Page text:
Thursday, February 3, 2011

Diploma Day Reflections [2010]

Hi Colleagues,

Do-do-doooo! [Trumpet sound!]

Today is diploma day, at least in my world! I received my diploma for my MA in Communication and Leadership Studies from Gonzaga University. Perfect timing to brighten a cloudy and dark Seattle day. For the celebration part:  Time to mat, frame, and display it in the office, Baby!


Happy Diploma Day (above 5 images)!
Well wishes much appreciated! (above)
I'm an Alumna (again!):


Cause for Pause

Celebrations also invite me to reflect on epiphanies and lessons learned. This last week my body has been sick. For future studies, I write and want to continue to research communication, leadership, and art-related topics in response to my 17+ year history with this to-be-named illness starting with a paper that I wrote about envisioning change in western medical organizations.  Given this past, I thought my life was and would always be confined to illness and disconfirmation. Thankfully, this MA journey has proved me wrong (a good research requires falsifiability or a willingness to challenge assumptions, ask questions, be proven wrong, and understand that all measures we create reflect our reality).

Dream Lessons

Last night, before I went to bed, I journaled to acknowledge life is not one thing (e.g., illness) and be content, grateful, celebrate the good that God gives and does for me and that I do in partnering with his bigger picture. This morning, before I woke up, I had a dream. I'll spare the details, but the dream involved me wanting to run with family and friends, except that I couldn't even though I didn't want to be left behind. 

Go celebrate with them and let the fire burn in your belly for next year...

So I thought to myself in my dream, a thought within a dream, but I fought this thought and tried to run anyway. At the end, I told my dad and niece, "I'm getting emotional because I forgot what it was like to have fun." I awoke, coughed, and thought how could I run when I don't feel like it now?  Who likes to wait or invest in redeeming problems when used to running?

From this God whispered an epiphany.  He, through this MA process, has helped me transition to a core belief in life that each day is a new day and different from the last. Live for something and pursue goals in faith that life is and will be different and with this perspective, a willingness to see and be the difference... and have fun throughout.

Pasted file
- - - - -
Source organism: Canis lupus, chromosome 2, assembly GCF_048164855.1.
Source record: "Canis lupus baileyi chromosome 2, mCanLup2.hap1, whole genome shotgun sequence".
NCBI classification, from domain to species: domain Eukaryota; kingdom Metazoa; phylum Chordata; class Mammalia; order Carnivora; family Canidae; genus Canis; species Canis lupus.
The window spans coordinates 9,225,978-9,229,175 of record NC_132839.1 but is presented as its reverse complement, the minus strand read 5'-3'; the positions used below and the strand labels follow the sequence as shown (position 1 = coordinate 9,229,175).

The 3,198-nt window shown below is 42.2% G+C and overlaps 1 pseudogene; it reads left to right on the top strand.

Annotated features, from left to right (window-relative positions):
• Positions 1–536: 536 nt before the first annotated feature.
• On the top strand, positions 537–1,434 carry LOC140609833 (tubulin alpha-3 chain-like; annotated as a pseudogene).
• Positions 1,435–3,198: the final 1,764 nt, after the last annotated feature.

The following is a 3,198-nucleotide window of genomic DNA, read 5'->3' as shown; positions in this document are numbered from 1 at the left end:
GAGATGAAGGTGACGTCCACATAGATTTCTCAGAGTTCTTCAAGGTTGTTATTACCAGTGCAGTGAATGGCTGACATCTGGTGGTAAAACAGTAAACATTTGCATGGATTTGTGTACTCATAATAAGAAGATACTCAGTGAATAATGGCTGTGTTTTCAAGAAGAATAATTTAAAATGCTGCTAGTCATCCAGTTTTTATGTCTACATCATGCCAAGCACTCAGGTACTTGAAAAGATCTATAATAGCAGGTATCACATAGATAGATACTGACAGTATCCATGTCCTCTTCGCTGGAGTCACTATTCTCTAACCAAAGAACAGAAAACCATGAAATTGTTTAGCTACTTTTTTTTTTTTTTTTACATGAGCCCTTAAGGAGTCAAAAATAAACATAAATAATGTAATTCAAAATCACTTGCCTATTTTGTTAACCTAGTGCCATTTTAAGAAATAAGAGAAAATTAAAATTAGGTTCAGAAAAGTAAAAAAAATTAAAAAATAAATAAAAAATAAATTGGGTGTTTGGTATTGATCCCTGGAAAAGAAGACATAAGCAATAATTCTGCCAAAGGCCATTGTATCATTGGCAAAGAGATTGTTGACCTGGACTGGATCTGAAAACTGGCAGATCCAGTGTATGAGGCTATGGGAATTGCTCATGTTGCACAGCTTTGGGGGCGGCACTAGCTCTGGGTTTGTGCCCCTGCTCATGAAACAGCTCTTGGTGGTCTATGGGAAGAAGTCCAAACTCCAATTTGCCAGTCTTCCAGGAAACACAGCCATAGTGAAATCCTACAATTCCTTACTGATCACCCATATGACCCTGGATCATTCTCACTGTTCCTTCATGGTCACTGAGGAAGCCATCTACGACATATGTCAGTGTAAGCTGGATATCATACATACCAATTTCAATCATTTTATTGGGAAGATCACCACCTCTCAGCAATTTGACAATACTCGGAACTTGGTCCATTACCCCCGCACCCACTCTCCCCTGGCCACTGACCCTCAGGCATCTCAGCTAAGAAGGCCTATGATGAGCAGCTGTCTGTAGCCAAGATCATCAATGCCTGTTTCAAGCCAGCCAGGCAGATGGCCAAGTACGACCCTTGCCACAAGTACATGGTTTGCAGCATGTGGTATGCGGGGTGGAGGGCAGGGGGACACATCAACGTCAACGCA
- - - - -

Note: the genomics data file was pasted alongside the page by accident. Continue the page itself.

Party Like a Rock Star

Dare, risk, enjoy, heal, smile, forgive, laugh, pursue, live the love for life in part by drinking life to the full. This epiphany frees me and gives me the stillness and rest I need inside after years of striving to succeed while fretting and struggling to maintain a quality life amid health challenges. I learn that Life is not as a glass half or full, but about appreciating that there exists a glass to carry the water and fresh water for me to drink at all!  Consider, with gratitude, the successes in our year in review!  I look forward to walking in commencement, God-willing, to party like a rock star!

A Day in A Credo-ed Life

I worked very hard for this degree (5-10 hours/day/6 days/week for 2.5 years hard). I loved every moment of it. My credo in the program was to "wholly absorb myself in my gifts so that others may see my progress... and pay close attention to my teaching so that it will save others including myself" (1Tim. 4:14-16).  This credo applies to my career, too.

The Message in the Bottomless Glass

Elsewhere I write that I regard my vocation as holding a bottomless glass in a river [1]:  I do not power-hold, but experience the power of the river.  There remains a difference between absorbing and striving. Absorbing likens to density of focus, determination, and a joie de vivre in creating and working. Striving runs an undercurrent of constant anxiety, and anxiety feeds off of the belief that all will be unwell, that one divines the future to fail them and steal their investment. 

Quietly Listen

  It's been quiet in our house this week since I've been sick.  Perhaps there's a message here, too:  Quiet my spirit to ready for what is to come.  After all, my diploma signifies a closed chapter and a transition to a new one.  "Be still and cease striving and know God is God" in the process (Psa. 46:10 ESV). The NASB translation puts this concept as "cease striving." Put together, these epiphanies and Scriptures teach me to accept what God's hand gives me and be glad while living by my conscience and gifts.  So, worried about your next assignment, paper, thesis, or transition?  Be still... absorb!

Coda

I enrolled in this program with the encouragement from friends to "choose life" and "Why not teach at a University?" I began this program with the conviction to credentialize my perceived calling, to grow in my skills/gifts, and to consistently deliver quality results. I'm so happy for this accomplishment and know it comes with help. Overall, I learn the power in making paths for myself in light of my adversity and future hope, and to finish what I started and finish it well and whole.

Sailing an Even Keel

One summer I registered James and I for sailing lessons through Renton Community Services Recreation Department.  I wanted to participate with something he liked even though I feared the water.  

"Do you trust me?" the aged instructor asked.

"No, I don't know you," I replied honestly.